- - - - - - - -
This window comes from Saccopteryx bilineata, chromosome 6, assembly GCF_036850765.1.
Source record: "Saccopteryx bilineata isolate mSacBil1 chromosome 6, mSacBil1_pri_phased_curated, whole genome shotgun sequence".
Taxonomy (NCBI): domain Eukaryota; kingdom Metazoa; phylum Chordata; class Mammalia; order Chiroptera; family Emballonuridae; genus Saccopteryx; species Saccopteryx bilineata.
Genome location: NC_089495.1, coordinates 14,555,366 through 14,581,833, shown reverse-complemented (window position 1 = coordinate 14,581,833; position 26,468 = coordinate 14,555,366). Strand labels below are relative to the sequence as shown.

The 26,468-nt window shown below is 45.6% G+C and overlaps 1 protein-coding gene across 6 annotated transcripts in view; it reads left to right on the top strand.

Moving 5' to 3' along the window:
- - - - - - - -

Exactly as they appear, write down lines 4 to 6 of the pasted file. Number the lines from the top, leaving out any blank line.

Genome location: NC_089495.1, coordinates 14,555,366 through 14,581,833, shown reverse-complemented (window position 1 = coordinate 14,581,833; position 26,468 = coordinate 14,555,366). Strand labels below are relative to the sequence as shown.

The 26,468-nt window shown below is 45.6% G+C and overlaps 1 protein-coding gene across 6 annotated transcripts in view; it reads left to right on the top strand.

Moving 5' to 3' along the window: